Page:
Hope for Palestine

Academics at Liverpool Hope University have showcased an exhibition of artwork by Palestinian children as part of an ongoing collaboration between the university and communities in the West Bank

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Online exhibition Hope and Resistance: Through Palestinian Children’s Eyes shows art created by children aged between nine and 15 at two schools in the border city of Tulkarm. Their images highlight the reality of life on the West Bank, as well as the children’s hopes and dreams for the future.

The young people were asked to respond to the question: what do you want to tell the world about being a young person living in Palestine? The children’s artistic responses show depictions of tanks, soldiers, tears, barbed wire, families imprisoned and lives in turmoil.

For Tracy Ramsey, Liverpool Hope’s professional tutor in youth and community work, the exhibition is a heart-rending reflection of the paradox she has encountered on trips to Palestine since joining the university in 2013.

Speaking about a trip to the West Bank in 2018 with four colleagues and a number of students, Ramsey says: “There’s something about the people and their love for life and zest and energy, and they seem so determined and upbeat. And, you know, you have a really good time. You can find yourself in hysterics laughing alongside people… but then it’s hugely impactful.

“The first time we visited we had a really tough trip back through the airport. And we sat on the plane, the four of us reflecting on the horror, and there were certainly tears. We were upset, thinking of all the people we’d leave behind, particularly the kids and what their hopes and dreams are, and how they cope with brutality and their lived realities.”

These feelings of reflection sparked a need to respond, but Ramsey and her colleagues were keen to communicate their experiences of the West Bank in a way that empowered those living there to use their voice.

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“When we think about the world of academia, it can be quite exclusive,” says Ramsey. “I’m not being critical of it, but a lot of journals you have to pay for or subscribe to. They are out of reach in some ways to the general public and what we felt that we were trying to do as a team was to push forward with getting information about the occupation in Palestine to the general public.”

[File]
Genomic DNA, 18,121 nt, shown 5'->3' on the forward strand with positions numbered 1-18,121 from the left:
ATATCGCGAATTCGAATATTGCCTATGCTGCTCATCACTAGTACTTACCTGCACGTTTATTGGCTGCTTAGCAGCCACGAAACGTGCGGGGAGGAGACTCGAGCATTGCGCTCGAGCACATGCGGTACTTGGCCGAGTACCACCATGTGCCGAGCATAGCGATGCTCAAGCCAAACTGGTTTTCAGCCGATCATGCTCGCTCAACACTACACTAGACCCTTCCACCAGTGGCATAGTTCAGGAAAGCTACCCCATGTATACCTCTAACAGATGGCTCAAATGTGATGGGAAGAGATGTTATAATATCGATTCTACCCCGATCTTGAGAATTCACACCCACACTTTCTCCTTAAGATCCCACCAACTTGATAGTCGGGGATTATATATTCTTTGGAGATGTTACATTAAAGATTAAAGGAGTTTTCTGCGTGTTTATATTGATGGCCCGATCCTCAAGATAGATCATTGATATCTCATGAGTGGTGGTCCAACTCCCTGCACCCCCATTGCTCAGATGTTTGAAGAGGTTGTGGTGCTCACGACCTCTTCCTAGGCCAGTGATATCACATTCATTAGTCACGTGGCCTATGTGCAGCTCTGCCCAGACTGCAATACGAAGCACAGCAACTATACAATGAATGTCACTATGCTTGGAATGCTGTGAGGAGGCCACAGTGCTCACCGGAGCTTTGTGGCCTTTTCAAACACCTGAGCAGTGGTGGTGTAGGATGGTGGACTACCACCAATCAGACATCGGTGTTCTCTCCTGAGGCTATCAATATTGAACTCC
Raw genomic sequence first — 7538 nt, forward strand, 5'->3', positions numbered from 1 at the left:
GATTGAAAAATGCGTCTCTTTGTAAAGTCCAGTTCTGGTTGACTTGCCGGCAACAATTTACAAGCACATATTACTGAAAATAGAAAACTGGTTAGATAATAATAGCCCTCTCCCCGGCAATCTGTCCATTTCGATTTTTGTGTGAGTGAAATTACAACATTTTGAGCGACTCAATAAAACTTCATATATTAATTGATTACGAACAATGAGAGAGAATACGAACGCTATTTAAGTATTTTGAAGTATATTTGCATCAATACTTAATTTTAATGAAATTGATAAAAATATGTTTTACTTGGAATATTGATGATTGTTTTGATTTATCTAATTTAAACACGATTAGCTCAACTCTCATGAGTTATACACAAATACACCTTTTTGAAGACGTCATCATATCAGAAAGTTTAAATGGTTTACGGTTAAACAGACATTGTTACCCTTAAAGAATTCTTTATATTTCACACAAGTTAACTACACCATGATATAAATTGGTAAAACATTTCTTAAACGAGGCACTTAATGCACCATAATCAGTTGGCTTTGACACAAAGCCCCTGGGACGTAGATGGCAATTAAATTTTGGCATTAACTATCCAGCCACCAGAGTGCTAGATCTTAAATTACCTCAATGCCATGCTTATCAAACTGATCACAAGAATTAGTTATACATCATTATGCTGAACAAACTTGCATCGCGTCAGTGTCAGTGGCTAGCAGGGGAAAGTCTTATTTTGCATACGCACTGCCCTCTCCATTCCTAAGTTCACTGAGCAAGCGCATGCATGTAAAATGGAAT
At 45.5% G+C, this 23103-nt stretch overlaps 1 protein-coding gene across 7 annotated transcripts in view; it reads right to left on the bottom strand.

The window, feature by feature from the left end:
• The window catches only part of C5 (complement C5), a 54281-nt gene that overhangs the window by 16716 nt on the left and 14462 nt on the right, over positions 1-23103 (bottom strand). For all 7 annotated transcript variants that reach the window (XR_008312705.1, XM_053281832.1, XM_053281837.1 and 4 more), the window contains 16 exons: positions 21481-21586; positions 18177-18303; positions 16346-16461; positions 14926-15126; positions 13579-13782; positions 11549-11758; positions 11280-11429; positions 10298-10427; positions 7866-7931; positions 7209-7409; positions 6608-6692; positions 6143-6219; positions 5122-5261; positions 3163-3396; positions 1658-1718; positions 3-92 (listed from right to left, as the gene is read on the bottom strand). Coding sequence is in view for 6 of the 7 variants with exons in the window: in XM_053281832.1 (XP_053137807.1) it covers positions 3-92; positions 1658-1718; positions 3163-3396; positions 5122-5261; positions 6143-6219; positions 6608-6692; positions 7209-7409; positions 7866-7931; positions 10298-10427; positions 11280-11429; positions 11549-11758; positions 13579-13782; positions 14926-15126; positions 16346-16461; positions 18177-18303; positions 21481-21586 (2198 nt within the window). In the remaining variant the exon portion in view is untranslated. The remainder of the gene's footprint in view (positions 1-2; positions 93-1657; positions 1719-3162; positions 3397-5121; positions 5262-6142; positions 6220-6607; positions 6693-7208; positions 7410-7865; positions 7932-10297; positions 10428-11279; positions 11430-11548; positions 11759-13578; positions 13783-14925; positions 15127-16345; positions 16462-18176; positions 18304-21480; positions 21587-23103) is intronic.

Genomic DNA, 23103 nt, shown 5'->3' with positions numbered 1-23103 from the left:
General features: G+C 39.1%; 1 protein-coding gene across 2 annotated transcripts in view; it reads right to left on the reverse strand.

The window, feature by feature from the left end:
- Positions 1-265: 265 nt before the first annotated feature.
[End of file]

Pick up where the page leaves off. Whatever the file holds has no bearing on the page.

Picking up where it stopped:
The decision, as Ramsey’s colleague Kellie Thompson describes, was to create an “exhibition without walls”, allowing children to document their experiences aside from political sensitivities about the occupation, which can be shared online with people across the world.

Ramsey says: “What we wanted to do was not dispute the fact that there is a major political issue and impact – it is fundamentally political – but what we’re trying to do is work with young people to enable them to come to voice, and through their artwork and their pictures to raise people’s consciousness and to [show how] young people are living in this particular part of the world. And this is their experience.”

One image, drawn by a 14-year-old girl, shows her father plaiting her hair through the bars of his prison cell. Another, drawn by an eight-year-old boy, depicts a smiling family harvesting olives while machines of war lurk menacingly in the background. Another, created by a nine-year-old boy, appears to show a soldier in the foreground and bodies lying on the ground to the left.

“They are really powerful,” says Ramsey. “When you think about seven and eight-year-old children drawing pictures of guns and trying to save olive trees it brings home the realities. In some ways our young people in Palestine are encouraged to engage in the politics of it, of course, because that’s part of their history and their legacy there.”

Staff and students who have visited Palestine have been Christian, Muslim, Jewish and people of no faith. Ramsey says: “As organisers we are opposed to all forms of racism, antisemitism and orientalism.”

She adds: “The occupation is clearly a very contested political situation and it’s such a difficult thing to talk about it. We recognise that there is a fine line to walk.

“All we can do is try to be honest messengers, to present these unique voices, and to encourage people to look, question and to read other resources so that they can forge their own opinion on the conflict.”

To view the exhibition in full visit hopeforpalestine.co.uk

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